We all love our pets, no matter how they became introduced into our history, and our individual lives. The sad things about domestic life for our pets, is that sometimes it can result in behavioural problems; without always knowing the cause.

Grooming is a normal, natural behaviour – in birds known as ‘preening’. Feather plucking is when this normal, natural behaviour becomes obsessive, and done to excess. Birds may do this to themselves, or to others in their group.

Possible Causes:
– Nutritional deficiencies/ unbalanced nutrition
– Poor Diet
– Food sensitivity/ intolerances/ allergies
– Disease
– Itchy skin/ skin problems
– Frayed feathers
– Boredom (insufficient stimulation)
– Dirty environment
– Wrong environment

Moluccan Cockatoo
Moluccan Cockatoo

Possible Solutions:
–  Change in diet
–  Allergy tests (steering clear of the allergen)
– Food supplements
– Regular vet checks
– Stimulation: toys, interaction, treats/fruit/veg
– Plenty of light; not left in the dark
– Clean environment
– Sufficient space (but not too much) per bird
– Suitable type of environment; cage (tall or wide), paddock, by water, dirt bath, places to perch (at different levels)

Geese
Geese

Toys:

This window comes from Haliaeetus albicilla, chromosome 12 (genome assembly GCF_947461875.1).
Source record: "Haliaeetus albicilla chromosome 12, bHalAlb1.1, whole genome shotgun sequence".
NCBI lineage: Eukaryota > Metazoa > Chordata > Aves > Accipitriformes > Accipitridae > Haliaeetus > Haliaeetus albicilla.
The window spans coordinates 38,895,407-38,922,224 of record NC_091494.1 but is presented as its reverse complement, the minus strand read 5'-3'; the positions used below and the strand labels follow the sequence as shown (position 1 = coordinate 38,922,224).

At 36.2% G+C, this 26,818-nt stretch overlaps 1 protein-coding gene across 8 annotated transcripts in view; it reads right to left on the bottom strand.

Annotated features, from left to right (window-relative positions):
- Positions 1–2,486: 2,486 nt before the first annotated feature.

Ensure these are appropriate for your bird; for the species. Stimulating toys with bells and pieces that move are good for birds such as parrot types.
Mop/ rope toys (without loops!) are good for occupying birds with a pulling/ preening activity – keeping feather preening to a normal and safe amount.
Some birds like toys that look like birds, and this can be beneficial; others will be stressed by this kind of toy – know your bird and what they like, so as to best care for your pet.


If you have any questions or comments, or would like more information regarding this post; or if you have anything specific you would like me to cover in a future post, then either leave a comment below, or contact me via one of my social media pages:-
. Google+ (Ali’s Animal Answers)
. Facebook (Ali’s Animal Answers)
. Twitter (@AnimalFreak24)
. LinkedIn (Ali Holloway)

Loose the Leash!


We get dogs as companions; as pets.  Our pets rely on us to live – they trust us with their lives, trust us to take care of them. We love our pets, and we take pride in training them and teaching them things. We like to show off the fun tricks we have taught our new puppy or even our older dog! But we often neglect to keep up with, or even do, basic training – we all toilet train, and at least attempt sit, stay, and recall.